The latest terrorist outrage in France sees the return of border queues, exacerbated by heavy holiday traffic. Most affected so far is northern France and the UK side of the English Channel.
Also, a new sign for Spain’s most dangerous stretches. And, harsher penalties for dangerous driving in Poland. New advice to avoid stowaways in Belgium. Medical rules relaxed on EU driving licences.
BORDERS DELAYS BACK IN WAKE OF NICE ATTACK
Most affected northern France and UK-side English Channel.
Sadly it seems last week’s Nice Attack has picked up where the Euro 16 football tournament left off.
Within a few days of the competition’s end, and a day after President Hollande announced the end of France’s state of emergency, the latest terrorist outrage in France has seen border delays return as security is stepped up again.
Queues have been exacerbated by heavy holiday traffic.
So far, the worst affected region is northern France.
Drivers have been typically delayed by one hour on the E40/A16 Ostend-Dunkirk/Calais road over the weekend, and again today, though the wait died down to 30 minutes by lunchtime.
Since the Paris Attack last November, queues have never completely disappeared from the E17 cross-border between Lille and Kortrijk but waits have increased to a regular 45 minutes in recent days.
Delays on the E19 crossing between Mons and Valenciennes have been slightly less at around 20-30 minutes.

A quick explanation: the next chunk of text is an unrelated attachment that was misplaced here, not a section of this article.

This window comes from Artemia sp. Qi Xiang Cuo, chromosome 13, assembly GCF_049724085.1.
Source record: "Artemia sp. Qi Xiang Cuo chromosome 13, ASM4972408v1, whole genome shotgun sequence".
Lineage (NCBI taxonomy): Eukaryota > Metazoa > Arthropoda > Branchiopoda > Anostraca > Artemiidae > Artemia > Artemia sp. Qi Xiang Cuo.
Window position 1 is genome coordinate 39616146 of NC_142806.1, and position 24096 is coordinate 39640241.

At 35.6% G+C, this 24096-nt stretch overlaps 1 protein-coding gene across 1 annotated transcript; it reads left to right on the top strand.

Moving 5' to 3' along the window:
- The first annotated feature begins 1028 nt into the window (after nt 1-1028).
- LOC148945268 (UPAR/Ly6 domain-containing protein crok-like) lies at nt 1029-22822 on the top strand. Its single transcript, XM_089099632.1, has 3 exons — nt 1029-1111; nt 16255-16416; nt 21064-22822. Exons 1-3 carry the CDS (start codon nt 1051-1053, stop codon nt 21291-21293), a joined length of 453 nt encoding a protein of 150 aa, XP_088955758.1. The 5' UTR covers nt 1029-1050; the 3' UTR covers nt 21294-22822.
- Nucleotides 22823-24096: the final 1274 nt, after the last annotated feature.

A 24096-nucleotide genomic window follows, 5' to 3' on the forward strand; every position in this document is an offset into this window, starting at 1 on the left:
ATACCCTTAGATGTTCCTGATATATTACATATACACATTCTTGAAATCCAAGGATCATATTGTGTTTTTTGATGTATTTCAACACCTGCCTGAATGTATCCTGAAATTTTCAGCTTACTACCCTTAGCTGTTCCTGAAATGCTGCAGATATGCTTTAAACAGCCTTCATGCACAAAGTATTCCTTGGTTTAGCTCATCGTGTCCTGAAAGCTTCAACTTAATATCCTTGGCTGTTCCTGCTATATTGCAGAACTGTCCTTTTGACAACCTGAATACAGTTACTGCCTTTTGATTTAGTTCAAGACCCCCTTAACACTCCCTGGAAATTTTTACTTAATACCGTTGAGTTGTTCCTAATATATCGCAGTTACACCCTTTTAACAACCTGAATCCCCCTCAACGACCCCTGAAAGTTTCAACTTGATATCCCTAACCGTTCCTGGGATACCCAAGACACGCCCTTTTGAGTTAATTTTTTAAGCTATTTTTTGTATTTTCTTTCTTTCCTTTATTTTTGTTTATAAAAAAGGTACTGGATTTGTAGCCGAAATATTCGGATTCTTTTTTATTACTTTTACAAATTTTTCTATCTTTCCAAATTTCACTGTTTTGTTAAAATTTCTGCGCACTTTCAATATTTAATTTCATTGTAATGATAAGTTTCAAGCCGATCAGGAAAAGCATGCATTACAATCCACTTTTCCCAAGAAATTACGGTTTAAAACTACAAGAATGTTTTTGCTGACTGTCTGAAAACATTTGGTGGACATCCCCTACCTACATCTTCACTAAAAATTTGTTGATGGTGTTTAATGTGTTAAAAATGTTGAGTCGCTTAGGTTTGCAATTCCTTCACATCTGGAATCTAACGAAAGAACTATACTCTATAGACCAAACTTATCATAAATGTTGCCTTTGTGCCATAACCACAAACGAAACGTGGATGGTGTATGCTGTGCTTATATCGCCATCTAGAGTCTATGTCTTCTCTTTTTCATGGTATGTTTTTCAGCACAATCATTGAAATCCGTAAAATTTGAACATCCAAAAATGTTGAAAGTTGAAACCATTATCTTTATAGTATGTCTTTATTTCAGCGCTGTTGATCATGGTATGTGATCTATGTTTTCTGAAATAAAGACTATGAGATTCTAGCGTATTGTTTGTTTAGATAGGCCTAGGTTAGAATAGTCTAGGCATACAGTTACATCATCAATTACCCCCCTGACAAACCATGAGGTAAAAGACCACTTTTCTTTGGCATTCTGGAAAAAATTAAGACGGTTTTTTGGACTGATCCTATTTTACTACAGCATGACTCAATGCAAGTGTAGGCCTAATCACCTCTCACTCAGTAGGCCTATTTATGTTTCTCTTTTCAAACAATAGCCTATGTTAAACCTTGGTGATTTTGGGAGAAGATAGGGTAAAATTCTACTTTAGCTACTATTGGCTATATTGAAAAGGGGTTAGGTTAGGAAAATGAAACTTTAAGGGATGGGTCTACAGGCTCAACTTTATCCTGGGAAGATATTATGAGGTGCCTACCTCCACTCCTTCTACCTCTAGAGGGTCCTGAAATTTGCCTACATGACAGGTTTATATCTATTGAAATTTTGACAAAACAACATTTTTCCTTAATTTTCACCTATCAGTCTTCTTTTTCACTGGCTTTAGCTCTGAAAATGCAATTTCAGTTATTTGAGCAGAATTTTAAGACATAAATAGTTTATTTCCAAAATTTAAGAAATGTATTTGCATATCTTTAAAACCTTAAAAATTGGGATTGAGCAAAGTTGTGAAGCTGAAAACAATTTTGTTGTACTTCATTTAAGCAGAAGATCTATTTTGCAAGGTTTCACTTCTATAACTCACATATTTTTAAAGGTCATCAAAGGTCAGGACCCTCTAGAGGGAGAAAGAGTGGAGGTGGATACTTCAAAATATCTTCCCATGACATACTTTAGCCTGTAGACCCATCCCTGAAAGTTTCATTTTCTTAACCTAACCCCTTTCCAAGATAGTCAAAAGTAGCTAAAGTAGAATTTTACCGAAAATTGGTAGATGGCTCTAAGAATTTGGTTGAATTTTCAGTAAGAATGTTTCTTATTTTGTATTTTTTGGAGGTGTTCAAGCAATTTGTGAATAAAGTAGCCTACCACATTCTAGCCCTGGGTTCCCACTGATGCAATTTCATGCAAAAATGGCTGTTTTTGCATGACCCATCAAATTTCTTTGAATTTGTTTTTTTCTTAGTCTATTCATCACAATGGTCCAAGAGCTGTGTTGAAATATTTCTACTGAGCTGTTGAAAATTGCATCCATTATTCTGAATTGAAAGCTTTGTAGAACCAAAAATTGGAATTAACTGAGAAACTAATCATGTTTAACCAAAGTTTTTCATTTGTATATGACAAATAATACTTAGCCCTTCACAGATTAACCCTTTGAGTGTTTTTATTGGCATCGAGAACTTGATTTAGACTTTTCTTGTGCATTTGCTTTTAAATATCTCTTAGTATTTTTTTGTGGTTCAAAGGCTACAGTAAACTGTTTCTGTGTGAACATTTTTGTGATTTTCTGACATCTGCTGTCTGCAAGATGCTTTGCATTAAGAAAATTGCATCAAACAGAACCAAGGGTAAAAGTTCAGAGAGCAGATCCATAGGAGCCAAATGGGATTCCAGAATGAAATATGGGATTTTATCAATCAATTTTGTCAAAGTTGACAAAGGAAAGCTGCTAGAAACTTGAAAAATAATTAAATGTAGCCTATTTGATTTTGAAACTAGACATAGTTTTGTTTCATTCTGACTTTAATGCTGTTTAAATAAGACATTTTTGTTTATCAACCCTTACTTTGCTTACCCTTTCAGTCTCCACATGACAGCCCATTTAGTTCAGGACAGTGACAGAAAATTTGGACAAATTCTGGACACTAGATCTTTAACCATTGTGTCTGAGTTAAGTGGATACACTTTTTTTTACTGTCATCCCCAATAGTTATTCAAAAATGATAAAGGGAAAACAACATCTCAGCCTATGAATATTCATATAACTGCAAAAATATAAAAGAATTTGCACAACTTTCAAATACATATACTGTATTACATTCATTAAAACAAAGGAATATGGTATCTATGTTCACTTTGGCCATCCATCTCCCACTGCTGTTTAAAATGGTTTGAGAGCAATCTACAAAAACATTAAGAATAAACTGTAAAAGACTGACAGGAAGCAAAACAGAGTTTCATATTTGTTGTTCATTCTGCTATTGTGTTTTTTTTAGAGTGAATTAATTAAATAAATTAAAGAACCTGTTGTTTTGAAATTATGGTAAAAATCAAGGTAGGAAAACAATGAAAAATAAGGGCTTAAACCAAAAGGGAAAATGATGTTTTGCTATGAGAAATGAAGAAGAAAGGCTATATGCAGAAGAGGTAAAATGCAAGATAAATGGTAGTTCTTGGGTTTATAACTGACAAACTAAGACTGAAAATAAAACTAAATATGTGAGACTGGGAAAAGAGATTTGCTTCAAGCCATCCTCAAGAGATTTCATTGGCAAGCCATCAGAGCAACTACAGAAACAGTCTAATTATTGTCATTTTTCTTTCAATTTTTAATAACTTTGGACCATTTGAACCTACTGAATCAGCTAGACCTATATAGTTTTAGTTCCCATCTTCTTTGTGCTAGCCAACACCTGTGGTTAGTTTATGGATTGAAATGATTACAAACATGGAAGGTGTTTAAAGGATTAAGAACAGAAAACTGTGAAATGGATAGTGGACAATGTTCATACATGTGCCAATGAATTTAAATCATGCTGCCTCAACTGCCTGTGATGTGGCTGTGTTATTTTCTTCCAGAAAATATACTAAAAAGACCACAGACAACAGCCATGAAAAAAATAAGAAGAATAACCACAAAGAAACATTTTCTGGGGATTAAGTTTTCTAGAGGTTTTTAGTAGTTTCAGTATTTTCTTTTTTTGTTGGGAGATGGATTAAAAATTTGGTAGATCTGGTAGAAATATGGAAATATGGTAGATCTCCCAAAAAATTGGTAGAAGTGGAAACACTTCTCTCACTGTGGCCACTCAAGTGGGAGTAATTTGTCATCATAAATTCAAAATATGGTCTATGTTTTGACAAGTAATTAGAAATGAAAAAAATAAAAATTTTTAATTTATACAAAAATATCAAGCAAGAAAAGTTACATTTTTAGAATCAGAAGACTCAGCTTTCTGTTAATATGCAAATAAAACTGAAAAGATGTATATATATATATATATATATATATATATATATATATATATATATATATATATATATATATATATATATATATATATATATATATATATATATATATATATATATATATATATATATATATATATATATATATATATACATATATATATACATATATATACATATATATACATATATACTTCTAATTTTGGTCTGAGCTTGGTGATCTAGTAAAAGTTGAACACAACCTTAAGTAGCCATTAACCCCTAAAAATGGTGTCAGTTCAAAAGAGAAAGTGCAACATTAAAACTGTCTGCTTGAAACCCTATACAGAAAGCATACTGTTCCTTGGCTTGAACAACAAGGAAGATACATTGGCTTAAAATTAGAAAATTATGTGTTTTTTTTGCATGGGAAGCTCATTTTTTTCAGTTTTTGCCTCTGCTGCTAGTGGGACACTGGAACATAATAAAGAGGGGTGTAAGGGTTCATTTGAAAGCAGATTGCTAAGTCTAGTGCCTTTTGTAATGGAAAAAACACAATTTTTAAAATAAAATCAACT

Curiously, the important freight route in between E17 and E19 – E42 Lille-Charleroi – has been relatively free-flowing.
There is little evidence of queues today but the Atlantic border between France and Spain, Bordeaux-Bilbao, is anyway another crossing with consistent border queues since last November.
The place where British drivers are most likely to experience is on the British side of the English Channel.
French authorities have continued the 100 percent passport checks in place since before Euro16.
Delays have hit two hours at the busiest times, especially from first thing over the weekend, Friday to Monday.
See an update from Saturday 23 July, including on border delays through Dover.
roundup: sentences for death by dangerous driving cannot be suspended says a new bill published by the transport ministry, and the statute of limitations will be extended from two years to three reports Radio Poland. The move has been welcomed by road safety campaigners though they also say speeding fines are too low. From being the bad boy of EU road safety, a higher profile for the subject, harsher penalties and better roads have seen Poland make considerable strides recently. Road deaths fell 8 percent last year, and by 25 percent 2010-2015 according to EU figures… with 5000 ‘transit migrants’ having being detained in Belgium so far this year – as they attempt to reach the UK – authorities handed out a leaflet to truck drivers at Zeebrugge today containing tips on how to avoid stowaways reports Flanders News, including advice on where to stop, and where to spend the night. The proportion of trucks containing migrants has jumped from 15-16 percent to 35 percent says the transport minister… the EU has tweaked the rules on driving licences for drivers suffering chronic health conditions. On cardiovascular diseases it says there is now make a clear and simple distinction between when drivers are, or are not, allowed to drive with more leeway for Member States to assess exceptional individual cases. Updated rules on diabetes help avoid bans for drivers under ‘adequate’ medical treatment.